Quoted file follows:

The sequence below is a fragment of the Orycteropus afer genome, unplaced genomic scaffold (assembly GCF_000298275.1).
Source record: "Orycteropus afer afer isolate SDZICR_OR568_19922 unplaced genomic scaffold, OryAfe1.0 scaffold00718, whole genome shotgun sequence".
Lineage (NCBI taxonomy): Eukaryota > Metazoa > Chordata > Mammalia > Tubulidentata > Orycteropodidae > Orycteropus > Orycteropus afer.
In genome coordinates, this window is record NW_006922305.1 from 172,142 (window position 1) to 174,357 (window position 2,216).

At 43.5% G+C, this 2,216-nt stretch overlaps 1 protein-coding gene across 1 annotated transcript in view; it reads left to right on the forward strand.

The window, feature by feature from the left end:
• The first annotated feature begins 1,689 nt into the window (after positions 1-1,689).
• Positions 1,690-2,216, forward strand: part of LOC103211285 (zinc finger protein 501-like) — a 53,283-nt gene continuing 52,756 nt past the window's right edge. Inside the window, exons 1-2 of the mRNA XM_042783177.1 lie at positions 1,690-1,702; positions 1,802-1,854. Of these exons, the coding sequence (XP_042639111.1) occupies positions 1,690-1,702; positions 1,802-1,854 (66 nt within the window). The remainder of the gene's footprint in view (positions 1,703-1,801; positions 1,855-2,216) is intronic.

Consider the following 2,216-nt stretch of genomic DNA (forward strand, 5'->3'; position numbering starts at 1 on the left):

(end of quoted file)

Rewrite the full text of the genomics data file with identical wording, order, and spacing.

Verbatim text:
The sequence below is a fragment of the Orycteropus afer genome, unplaced genomic scaffold (assembly GCF_000298275.1).
Source record: "Orycteropus afer afer isolate SDZICR_OR568_19922 unplaced genomic scaffold, OryAfe1.0 scaffold00718, whole genome shotgun sequence".
Lineage (NCBI taxonomy): Eukaryota > Metazoa > Chordata > Mammalia > Tubulidentata > Orycteropodidae > Orycteropus > Orycteropus afer.
In genome coordinates, this window is record NW_006922305.1 from 172,142 (window position 1) to 174,357 (window position 2,216).

At 43.5% G+C, this 2,216-nt stretch overlaps 1 protein-coding gene across 1 annotated transcript in view; it reads left to right on the forward strand.

The window, feature by feature from the left end:
• The first annotated feature begins 1,689 nt into the window (after positions 1-1,689).
• Positions 1,690-2,216, forward strand: part of LOC103211285 (zinc finger protein 501-like) — a 53,283-nt gene continuing 52,756 nt past the window's right edge. Inside the window, exons 1-2 of the mRNA XM_042783177.1 lie at positions 1,690-1,702; positions 1,802-1,854. Of these exons, the coding sequence (XP_042639111.1) occupies positions 1,690-1,702; positions 1,802-1,854 (66 nt within the window). The remainder of the gene's footprint in view (positions 1,703-1,801; positions 1,855-2,216) is intronic.

Consider the following 2,216-nt stretch of genomic DNA (forward strand, 5'->3'; position numbering starts at 1 on the left):